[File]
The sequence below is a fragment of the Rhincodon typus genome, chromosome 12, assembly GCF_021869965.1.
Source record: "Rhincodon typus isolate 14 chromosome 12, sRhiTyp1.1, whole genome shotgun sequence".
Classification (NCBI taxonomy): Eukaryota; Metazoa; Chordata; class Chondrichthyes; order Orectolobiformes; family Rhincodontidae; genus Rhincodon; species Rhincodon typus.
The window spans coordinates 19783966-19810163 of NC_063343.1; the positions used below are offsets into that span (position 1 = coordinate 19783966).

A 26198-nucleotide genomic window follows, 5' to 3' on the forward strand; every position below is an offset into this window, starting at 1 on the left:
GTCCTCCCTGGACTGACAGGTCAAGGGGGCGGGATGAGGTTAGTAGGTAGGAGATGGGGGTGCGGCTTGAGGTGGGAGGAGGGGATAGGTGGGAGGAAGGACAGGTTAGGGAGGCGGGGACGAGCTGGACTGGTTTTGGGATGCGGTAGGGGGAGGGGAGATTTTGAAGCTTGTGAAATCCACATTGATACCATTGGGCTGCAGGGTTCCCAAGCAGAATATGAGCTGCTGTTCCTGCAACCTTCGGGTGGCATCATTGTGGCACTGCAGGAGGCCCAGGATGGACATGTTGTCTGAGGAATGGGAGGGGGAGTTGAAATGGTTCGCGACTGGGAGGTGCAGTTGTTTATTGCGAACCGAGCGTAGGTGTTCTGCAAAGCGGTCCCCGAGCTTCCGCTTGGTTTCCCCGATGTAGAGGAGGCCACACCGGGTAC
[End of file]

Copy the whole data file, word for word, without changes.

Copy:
The sequence below is a fragment of the Rhincodon typus genome, chromosome 12, assembly GCF_021869965.1.
Source record: "Rhincodon typus isolate 14 chromosome 12, sRhiTyp1.1, whole genome shotgun sequence".
Classification (NCBI taxonomy): Eukaryota; Metazoa; Chordata; class Chondrichthyes; order Orectolobiformes; family Rhincodontidae; genus Rhincodon; species Rhincodon typus.
The window spans coordinates 19783966-19810163 of NC_063343.1; the positions used below are offsets into that span (position 1 = coordinate 19783966).

A 26198-nucleotide genomic window follows, 5' to 3' on the forward strand; every position below is an offset into this window, starting at 1 on the left:
GTCCTCCCTGGACTGACAGGTCAAGGGGGCGGGATGAGGTTAGTAGGTAGGAGATGGGGGTGCGGCTTGAGGTGGGAGGAGGGGATAGGTGGGAGGAAGGACAGGTTAGGGAGGCGGGGACGAGCTGGACTGGTTTTGGGATGCGGTAGGGGGAGGGGAGATTTTGAAGCTTGTGAAATCCACATTGATACCATTGGGCTGCAGGGTTCCCAAGCAGAATATGAGCTGCTGTTCCTGCAACCTTCGGGTGGCATCATTGTGGCACTGCAGGAGGCCCAGGATGGACATGTTGTCTGAGGAATGGGAGGGGGAGTTGAAATGGTTCGCGACTGGGAGGTGCAGTTGTTTATTGCGAACCGAGCGTAGGTGTTCTGCAAAGCGGTCCCCGAGCTTCCGCTTGGTTTCCCCGATGTAGAGGAGGCCACACCGGGTAC